Twenty-three, and already four excellent albums under her belt. To speak of Laura Marling’s youth is something to celebrated – not a record-selling ploy -- particularly when she’s got the blues equal to that of men and women three-times her age. “Once I Was an Eagle” showcases the English folk songwriter’s ever-better abilities on guitar, but also her joy in playing with others, as she’s set her stage to almost counter the noises and crescendos that battle her emotional play.
 
Marling starts her metaphorical mission on “Eagle,” naturally, on wings, giving some background on her character’s damaged state in a sensual vibrato. “Every little girl is so naïve… I will not be a victim of romance,” she sings on her “I Was an Eagle” before letting her defiance give way to absolute mourning. “You Know” poses the question to herself (and her listeners): am I a gallant animal or a vulnerable baby human? This anthropomorphizing comes to a head in “Master Hunter,” a title and sound that is as aggressive as Marling gets, in its harsh Dylan-esque cadences and a foreshadowing: “I am a master hunter / I cured my skin, now nothing gets in.”
 
Yes, thank God, she ultimately turns this march into the ocean (or, “Devil’s Resting Place”) around, with an actual “Interlude” and cheerier arrangements and uptempo rockers -- even as she admits somethings do get under her skin. Jaunty tune “Pray for Me” concludes “I cannot love, I want to be alone” even as there’s the instrumental and sonic promise of ascent and healing from love-burn. “Love Be Brave” waxes regret and change but sways like a James Taylor-meets-Joni beach song. “Where Can I Go” transitions from impeccable finger-picking to strong strumming as she churns on childhood and woman-ness. Like acoustic, left coast Pink Floyd, “Little Bird" has her back into flight and on closer “Saved These Words," she thanks “naivety for failing me again / he was my next verse.”
 
Yup, that’s the sound of a book being closed.
 
Marling brings this whopper full circle, though it runs too long. She takes her time on this collection of quiet burnings, full of her usual idiosyncrasies. There are not just some sophisticated truths of womanhood, but of the human, young, mistake-laden life cycle, something that’s dark and yet redemptive by its end. She keeps true to her character, too, as defiant and grand, beautifully so. Articulate with her voice, lyrics and guitar-playing, Marling can tell a good story with proof that age is nothing but a number.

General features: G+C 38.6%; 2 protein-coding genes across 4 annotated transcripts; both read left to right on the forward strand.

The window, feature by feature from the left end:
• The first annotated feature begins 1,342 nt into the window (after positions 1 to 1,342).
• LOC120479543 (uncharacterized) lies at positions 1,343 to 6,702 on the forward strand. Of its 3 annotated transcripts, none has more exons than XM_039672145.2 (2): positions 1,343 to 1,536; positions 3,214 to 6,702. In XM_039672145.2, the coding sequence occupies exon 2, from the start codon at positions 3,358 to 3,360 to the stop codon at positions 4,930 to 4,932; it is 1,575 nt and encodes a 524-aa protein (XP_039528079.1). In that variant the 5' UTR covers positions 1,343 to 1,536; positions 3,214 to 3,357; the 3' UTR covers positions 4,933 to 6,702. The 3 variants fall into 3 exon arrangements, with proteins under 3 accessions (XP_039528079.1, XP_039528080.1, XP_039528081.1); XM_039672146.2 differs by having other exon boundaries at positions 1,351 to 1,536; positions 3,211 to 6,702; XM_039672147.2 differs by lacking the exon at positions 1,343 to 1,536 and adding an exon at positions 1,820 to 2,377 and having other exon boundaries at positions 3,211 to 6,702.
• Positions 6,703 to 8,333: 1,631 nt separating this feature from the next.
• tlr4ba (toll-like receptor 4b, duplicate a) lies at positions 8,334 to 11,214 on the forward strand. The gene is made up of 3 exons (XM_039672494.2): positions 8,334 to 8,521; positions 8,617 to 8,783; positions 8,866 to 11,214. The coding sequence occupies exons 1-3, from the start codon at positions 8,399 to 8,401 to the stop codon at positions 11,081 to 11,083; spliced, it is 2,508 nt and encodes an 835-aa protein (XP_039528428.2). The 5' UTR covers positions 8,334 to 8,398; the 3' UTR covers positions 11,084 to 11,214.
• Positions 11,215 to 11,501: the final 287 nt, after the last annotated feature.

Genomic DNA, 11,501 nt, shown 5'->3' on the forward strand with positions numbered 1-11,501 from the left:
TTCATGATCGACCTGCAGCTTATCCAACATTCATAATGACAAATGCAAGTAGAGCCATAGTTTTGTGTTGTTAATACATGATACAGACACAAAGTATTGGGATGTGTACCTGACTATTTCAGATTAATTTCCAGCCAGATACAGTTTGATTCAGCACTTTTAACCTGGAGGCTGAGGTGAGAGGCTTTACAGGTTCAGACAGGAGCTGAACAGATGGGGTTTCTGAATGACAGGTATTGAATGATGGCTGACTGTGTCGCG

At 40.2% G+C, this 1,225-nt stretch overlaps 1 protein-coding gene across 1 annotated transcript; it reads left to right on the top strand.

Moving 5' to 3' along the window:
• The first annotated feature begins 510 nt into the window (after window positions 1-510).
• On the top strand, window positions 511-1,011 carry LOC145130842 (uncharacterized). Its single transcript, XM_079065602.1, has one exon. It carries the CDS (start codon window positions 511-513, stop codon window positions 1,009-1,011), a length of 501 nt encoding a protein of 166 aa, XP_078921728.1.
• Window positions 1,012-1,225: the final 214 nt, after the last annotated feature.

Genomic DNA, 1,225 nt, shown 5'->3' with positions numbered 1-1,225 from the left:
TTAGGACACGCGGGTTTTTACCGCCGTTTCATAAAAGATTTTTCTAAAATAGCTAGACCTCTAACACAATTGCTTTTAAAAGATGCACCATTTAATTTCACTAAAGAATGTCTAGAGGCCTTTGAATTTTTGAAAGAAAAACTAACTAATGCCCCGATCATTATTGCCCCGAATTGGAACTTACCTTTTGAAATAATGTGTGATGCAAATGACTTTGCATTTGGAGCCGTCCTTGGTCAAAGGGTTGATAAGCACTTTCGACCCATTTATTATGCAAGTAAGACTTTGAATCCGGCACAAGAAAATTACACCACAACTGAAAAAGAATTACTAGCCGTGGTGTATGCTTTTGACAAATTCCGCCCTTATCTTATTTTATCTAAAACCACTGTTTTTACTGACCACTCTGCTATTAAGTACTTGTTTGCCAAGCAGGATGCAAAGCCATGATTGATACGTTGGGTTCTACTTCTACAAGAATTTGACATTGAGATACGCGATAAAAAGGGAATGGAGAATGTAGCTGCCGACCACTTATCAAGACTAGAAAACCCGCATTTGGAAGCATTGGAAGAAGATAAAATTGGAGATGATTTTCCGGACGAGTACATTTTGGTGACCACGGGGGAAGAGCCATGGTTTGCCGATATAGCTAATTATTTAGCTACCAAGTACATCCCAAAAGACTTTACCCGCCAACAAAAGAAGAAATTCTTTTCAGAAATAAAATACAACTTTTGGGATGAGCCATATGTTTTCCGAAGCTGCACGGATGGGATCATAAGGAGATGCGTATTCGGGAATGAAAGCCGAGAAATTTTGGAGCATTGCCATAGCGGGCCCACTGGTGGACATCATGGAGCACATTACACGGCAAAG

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<p>'Direct the next movie, Sam.' 'I can't. Really. I've got so much stuff to do that I...' 'I&nbsp;SAID&nbsp;DIRECT&nbsp;THE&nbsp;NEXT MOVIE, SAM!&nbsp;DO&nbsp;IT!&nbsp;DO&nbsp;IT!&nbsp;DO&nbsp;IT!' '... I&nbsp;think I'll direct the next movie.'</p>

'Direct the next movie, Sam.' 'I can't. Really. I've got so much stuff to do that I...' 'I SAID DIRECT THE NEXT MOVIE, SAM! DO IT! DO IT! DO IT!' '... I think I'll direct the next movie.'

Credit: Sony Pictures

Sam Mendes may return to direct 'Bond 24' after all

Did Cannes cost another director the gig?

 This doesn't surprise me at all.

I saw The Wrap's Jeff Sneider recently at a screening of "Star Trek Into Darkness," and as we were waiting to head into the auditorium, we were talking about the tenuous nature of James Bond director rumors.

Team EON is legendarily specific about what they do and how they approach the process of collaboration, and one of the things that has been interesting to watch over the course of the Daniel Craig era has been the evolution of their thinking about who to hire to direct the films. The Bond series has been steered by some workhorses, some modestly respectable industry journeymen, and some guys promoted from other departments on the series who were as close to a Home Team as possible. Until recently, though, they didn't reach out to the A-list with any sort of serious intent.

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Album Review: John Fogerty's 'Wrote A Song For Everyone' with Foo Fighters, Miranda Lambert
Credit: Vanguard Records

Album Review: John Fogerty's 'Wrote A Song For Everyone' with Foo Fighters, Miranda Lambert

How do reinventions of his classics stand up to the originals?

One of last year’s top sellers was “Tuskegee,” a collection of Lionel Richie’s greatest hits newly recorded by the ex-Commodore with a passel of top country music artists, including Jason Aldean, Tim McGraw, Shania Twain and Blake Shelton.